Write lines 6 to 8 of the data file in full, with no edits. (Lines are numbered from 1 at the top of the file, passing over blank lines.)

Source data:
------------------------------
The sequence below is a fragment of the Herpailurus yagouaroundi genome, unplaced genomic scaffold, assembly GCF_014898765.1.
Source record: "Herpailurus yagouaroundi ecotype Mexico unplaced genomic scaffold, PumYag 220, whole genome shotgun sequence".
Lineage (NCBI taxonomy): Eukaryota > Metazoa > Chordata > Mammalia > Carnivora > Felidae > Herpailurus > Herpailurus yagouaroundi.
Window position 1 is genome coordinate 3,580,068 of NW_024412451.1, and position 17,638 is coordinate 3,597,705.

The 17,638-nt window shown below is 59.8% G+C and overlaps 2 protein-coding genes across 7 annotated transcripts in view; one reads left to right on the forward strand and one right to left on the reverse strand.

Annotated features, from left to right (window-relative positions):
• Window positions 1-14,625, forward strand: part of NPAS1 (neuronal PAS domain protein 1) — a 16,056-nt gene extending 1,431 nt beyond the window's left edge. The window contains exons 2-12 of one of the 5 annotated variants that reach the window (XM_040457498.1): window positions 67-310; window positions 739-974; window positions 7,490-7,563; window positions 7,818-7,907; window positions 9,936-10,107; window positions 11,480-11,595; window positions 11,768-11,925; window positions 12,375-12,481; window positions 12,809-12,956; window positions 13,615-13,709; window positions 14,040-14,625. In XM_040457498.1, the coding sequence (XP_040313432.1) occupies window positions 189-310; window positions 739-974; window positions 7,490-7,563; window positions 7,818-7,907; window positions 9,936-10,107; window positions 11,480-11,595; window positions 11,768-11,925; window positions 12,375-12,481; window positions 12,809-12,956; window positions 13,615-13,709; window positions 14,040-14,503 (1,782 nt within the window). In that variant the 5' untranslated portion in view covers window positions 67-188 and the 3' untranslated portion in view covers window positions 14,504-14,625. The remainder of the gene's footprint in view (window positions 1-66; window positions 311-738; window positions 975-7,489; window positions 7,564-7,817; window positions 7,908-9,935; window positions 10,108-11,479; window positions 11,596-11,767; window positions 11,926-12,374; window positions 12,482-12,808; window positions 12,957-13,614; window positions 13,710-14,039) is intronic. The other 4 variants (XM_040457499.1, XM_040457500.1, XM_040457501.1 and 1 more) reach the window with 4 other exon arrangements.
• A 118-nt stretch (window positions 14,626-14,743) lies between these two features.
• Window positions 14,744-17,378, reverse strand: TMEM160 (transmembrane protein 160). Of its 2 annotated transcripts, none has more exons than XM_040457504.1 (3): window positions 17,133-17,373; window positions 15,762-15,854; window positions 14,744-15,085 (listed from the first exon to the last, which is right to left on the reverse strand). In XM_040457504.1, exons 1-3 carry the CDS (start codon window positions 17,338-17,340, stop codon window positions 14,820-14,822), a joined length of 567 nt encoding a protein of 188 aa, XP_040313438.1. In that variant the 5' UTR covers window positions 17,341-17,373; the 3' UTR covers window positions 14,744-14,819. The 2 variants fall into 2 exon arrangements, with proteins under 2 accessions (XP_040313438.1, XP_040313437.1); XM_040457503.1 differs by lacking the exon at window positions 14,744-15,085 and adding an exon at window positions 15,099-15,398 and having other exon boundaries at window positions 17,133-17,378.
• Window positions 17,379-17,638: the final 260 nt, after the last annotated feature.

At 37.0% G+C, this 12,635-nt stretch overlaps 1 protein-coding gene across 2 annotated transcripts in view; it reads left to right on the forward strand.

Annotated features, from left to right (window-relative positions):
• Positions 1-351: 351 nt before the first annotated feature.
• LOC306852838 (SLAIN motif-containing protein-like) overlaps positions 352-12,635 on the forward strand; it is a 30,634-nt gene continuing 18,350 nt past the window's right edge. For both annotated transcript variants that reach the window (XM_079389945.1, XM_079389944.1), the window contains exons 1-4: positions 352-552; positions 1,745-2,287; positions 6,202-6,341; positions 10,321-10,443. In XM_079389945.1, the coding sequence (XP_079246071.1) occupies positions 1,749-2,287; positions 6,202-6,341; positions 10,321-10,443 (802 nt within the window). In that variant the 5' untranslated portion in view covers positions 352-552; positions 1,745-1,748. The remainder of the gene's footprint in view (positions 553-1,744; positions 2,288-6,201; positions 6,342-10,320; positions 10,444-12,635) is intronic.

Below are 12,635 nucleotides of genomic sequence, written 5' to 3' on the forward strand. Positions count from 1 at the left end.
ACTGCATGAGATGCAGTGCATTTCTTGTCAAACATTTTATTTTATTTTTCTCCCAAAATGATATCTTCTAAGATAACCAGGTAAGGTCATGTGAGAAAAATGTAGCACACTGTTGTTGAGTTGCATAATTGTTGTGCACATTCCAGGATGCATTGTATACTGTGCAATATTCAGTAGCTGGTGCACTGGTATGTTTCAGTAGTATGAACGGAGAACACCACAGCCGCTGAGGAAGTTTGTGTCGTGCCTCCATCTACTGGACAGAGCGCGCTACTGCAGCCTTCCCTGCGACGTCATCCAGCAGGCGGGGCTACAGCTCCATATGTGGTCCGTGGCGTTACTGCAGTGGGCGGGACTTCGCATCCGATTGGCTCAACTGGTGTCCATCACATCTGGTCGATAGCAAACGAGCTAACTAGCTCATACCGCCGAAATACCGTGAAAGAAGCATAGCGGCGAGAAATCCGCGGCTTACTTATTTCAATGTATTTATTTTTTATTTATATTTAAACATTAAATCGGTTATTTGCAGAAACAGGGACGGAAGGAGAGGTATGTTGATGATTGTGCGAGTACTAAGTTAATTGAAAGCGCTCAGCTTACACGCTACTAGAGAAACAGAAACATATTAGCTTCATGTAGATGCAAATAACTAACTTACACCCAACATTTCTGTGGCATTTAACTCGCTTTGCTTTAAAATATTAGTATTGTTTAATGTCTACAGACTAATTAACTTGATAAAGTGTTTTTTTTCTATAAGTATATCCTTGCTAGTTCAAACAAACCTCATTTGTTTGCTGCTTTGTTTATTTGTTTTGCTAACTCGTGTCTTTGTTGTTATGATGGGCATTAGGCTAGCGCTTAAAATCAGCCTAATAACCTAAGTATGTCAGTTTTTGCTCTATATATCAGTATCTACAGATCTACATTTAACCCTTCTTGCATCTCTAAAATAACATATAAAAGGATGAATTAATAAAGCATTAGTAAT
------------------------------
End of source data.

Annotated features, from left to right (window-relative positions):
• Window positions 1-14,625, forward strand: part of NPAS1 (neuronal PAS domain protein 1) — a 16,056-nt gene extending 1,431 nt beyond the window's left edge. The window contains exons 2-12 of one of the 5 annotated variants that reach the window (XM_040457498.1): window positions 67-310; window positions 739-974; window positions 7,490-7,563; window positions 7,818-7,907; window positions 9,936-10,107; window positions 11,480-11,595; window positions 11,768-11,925; window positions 12,375-12,481; window positions 12,809-12,956; window positions 13,615-13,709; window positions 14,040-14,625. In XM_040457498.1, the coding sequence (XP_040313432.1) occupies window positions 189-310; window positions 739-974; window positions 7,490-7,563; window positions 7,818-7,907; window positions 9,936-10,107; window positions 11,480-11,595; window positions 11,768-11,925; window positions 12,375-12,481; window positions 12,809-12,956; window positions 13,615-13,709; window positions 14,040-14,503 (1,782 nt within the window). In that variant the 5' untranslated portion in view covers window positions 67-188 and the 3' untranslated portion in view covers window positions 14,504-14,625. The remainder of the gene's footprint in view (window positions 1-66; window positions 311-738; window positions 975-7,489; window positions 7,564-7,817; window positions 7,908-9,935; window positions 10,108-11,479; window positions 11,596-11,767; window positions 11,926-12,374; window positions 12,482-12,808; window positions 12,957-13,614; window positions 13,710-14,039) is intronic. The other 4 variants (XM_040457499.1, XM_040457500.1, XM_040457501.1 and 1 more) reach the window with 4 other exon arrangements.
• A 118-nt stretch (window positions 14,626-14,743) lies between these two features.